Can Mean Death Within Days so Please Don't Ignore

Written by Dr. Karen Shaw Becker

cat warning signs

Story at-a-glance -

  • Since our animal companions can’t speak to us, it’s important as a dedicated cat parent to remain observant for signs of potential health problems
  • There are several signs that should prompt a call to your veterinarian, including changes in appetite, dramatic weight loss, or withdrawal or hiding
  • Other signs include increased thirst and urination, eliminating outside the litterbox, and struggling to urinate (which is always an emergency)

Even if you follow my recommendation to schedule twice-yearly veterinary wellness exams for your feline family member, it’s still really important to be an observant pet parent in between visits. You know your cat better than anyone and you’re his first line of defense in spotting a brewing health problem.

9 Common Health Warning Signs in Cats

The Morris Animal Foundation lists common signs to watch for in kitties that should always prompt a call to your veterinarian.1

1. Changes in chewing, eating and drinking habits — If your cat is having difficulty chewing, there’s something painful going on in her mouth that needs investigating. Possibilities include dental or gum disease, a broken tooth, feline stomatitis or tooth resorption.

Changes in your cat’s appetite or eating habits can signal any number of underlying problems, from oral disease to a gastrointestinal (GI) disorder to cancer. If your cat is suddenly drinking her water bowl dry, it’s also cause for concern. Excessive thirst (along with excessive urination) are symptoms of several feline disorders, including urinary tract problems and kidney disease.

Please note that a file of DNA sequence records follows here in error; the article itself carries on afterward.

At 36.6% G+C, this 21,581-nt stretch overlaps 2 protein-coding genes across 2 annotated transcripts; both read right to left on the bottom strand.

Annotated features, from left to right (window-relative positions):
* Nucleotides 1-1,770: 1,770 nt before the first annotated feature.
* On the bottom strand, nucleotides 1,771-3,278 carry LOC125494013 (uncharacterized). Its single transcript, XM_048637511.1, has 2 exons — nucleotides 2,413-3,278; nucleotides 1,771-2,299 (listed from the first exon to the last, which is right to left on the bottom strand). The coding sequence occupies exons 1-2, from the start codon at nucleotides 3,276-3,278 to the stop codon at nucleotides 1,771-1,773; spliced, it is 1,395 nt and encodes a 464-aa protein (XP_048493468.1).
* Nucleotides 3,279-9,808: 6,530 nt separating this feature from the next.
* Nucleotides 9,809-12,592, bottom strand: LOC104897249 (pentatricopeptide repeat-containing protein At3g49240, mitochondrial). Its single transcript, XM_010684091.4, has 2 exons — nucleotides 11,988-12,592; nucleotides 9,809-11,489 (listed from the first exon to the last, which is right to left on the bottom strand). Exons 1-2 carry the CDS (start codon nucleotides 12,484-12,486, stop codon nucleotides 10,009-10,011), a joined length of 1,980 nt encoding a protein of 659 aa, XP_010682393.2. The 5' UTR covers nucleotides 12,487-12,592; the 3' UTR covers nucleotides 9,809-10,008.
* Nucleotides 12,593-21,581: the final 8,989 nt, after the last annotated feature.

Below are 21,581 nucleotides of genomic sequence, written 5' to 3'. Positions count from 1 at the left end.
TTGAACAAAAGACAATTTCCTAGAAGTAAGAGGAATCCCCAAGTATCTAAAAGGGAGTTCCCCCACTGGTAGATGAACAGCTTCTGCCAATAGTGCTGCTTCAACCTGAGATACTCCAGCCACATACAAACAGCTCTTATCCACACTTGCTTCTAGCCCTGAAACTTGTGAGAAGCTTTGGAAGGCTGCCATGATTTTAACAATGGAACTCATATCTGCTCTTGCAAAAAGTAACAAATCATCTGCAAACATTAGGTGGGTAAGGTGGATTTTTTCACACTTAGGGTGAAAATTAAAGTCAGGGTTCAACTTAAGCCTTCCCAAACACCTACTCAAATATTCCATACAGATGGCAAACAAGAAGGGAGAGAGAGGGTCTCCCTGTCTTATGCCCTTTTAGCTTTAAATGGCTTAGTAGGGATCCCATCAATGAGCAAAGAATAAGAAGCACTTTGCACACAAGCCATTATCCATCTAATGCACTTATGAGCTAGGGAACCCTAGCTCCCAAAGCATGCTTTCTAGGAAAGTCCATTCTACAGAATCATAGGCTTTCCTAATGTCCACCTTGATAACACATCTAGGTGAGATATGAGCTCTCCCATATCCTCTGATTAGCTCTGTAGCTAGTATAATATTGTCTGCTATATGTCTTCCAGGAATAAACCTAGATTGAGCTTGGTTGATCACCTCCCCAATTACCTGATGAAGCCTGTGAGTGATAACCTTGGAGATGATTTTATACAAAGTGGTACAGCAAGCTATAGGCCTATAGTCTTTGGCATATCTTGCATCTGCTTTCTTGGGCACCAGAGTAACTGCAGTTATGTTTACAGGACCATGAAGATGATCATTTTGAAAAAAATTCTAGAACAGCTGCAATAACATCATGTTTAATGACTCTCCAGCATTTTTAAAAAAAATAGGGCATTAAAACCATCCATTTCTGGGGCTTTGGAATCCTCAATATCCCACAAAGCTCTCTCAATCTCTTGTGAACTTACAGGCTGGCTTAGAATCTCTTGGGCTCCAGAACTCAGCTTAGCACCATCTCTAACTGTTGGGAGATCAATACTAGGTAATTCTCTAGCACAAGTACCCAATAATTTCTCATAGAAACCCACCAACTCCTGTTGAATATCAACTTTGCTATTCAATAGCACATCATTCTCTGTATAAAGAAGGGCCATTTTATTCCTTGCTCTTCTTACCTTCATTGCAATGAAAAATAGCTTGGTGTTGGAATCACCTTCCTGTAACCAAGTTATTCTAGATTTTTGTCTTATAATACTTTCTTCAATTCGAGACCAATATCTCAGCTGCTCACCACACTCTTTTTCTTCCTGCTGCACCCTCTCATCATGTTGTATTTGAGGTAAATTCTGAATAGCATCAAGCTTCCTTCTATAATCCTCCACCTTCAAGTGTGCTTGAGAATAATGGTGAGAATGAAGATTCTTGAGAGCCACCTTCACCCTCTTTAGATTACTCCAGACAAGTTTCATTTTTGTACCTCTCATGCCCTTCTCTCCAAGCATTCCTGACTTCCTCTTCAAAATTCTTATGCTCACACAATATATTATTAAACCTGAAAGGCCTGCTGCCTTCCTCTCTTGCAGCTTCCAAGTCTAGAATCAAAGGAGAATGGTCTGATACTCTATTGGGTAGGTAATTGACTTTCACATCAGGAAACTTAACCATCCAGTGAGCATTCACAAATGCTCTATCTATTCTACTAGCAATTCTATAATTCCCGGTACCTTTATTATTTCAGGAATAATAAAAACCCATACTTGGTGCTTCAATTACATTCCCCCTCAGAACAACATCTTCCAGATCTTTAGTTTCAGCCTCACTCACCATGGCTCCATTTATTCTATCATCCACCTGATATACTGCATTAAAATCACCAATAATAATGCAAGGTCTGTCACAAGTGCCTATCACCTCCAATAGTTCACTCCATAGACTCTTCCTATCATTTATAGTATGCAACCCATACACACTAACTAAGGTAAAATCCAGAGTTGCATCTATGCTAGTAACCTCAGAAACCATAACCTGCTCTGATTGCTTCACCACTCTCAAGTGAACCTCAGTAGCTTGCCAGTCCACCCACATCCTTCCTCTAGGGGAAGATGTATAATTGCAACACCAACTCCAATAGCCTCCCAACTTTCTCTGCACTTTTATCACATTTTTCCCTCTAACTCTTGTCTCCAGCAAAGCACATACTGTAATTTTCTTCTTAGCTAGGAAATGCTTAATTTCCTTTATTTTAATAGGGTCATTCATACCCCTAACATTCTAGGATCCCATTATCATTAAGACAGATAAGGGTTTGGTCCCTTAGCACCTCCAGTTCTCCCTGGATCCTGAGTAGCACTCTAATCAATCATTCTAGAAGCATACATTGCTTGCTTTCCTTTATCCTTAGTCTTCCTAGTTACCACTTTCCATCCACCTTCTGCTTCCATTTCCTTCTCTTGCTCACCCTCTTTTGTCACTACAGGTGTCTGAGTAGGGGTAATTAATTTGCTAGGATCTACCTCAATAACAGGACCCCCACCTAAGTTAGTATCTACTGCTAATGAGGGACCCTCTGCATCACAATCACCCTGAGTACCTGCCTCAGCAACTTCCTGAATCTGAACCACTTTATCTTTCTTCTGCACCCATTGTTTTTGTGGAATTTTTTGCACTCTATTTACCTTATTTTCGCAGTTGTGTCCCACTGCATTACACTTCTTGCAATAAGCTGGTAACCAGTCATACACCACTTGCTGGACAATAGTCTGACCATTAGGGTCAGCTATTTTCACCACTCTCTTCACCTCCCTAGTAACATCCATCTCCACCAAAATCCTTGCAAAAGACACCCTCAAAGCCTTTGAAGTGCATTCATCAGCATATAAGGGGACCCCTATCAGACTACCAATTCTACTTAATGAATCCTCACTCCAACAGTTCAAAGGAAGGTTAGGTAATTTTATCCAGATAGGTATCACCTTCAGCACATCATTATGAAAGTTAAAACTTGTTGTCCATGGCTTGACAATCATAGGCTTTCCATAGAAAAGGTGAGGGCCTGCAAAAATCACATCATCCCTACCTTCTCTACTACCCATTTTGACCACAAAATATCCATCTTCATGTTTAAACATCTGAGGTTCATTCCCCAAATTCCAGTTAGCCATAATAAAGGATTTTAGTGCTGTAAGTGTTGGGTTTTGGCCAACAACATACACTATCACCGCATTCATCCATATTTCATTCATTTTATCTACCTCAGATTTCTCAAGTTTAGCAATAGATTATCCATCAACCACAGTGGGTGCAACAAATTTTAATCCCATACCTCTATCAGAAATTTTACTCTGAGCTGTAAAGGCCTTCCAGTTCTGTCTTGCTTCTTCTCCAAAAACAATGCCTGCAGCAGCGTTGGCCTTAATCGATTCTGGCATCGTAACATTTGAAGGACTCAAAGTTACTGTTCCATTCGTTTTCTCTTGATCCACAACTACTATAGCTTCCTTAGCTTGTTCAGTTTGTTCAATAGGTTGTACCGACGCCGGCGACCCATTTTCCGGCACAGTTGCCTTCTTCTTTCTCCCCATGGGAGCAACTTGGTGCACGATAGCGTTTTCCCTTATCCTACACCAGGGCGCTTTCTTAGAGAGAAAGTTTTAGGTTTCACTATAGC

2. Dramatic weight gain or loss — If your cat seems to be gaining a lot of weight, it’s most likely a result of what she’s eating (e.g., a dry diet), how much she’s eating (free-feeding is a leading cause of obesity in kitties) and a lack of physical activity (most indoor cats don’t get nearly the exercise they need).

On the flip side, often a loss of appetite is the very first sign of an underlying illness in cats. There can be many reasons she isn't hungry or refuses to eat, but not eating can begin to negatively affect her health within 24 hours. For kittens 6 months or younger, the issue is even more serious.

3. Withdrawal from social interaction or touching — The first sign most pet parents notice in a cat who is ill or hurting is a change in behavior. Cats instinctively look for places to hide when they're injured or ill. They're trying to hide their pain, because in the wild, a cat in pain is seen as weak and vulnerable by other cats and predators.

If your cat's social interaction or hiding habits change, or if you find her hiding or resting in an unusual place (e.g., the litterbox), it's cause for concern. This is especially true if she's also showing other signs of discomfort. Stress can also cause cats to withdraw, so it’s important to consider whether there’s something happening in kitty’s environment or daily routine that might be stressing him out.

4. Changes in activity level, including increased sleeping or hyperactivity — Cats sleep much of the time, even young, healthy ones, so it’s often difficult to tell if kitty’s hours spent sleeping have increased. If you suspect your cat is sleeping more than normal, especially if you’ve noticed other symptoms as well, give your veterinarian a call.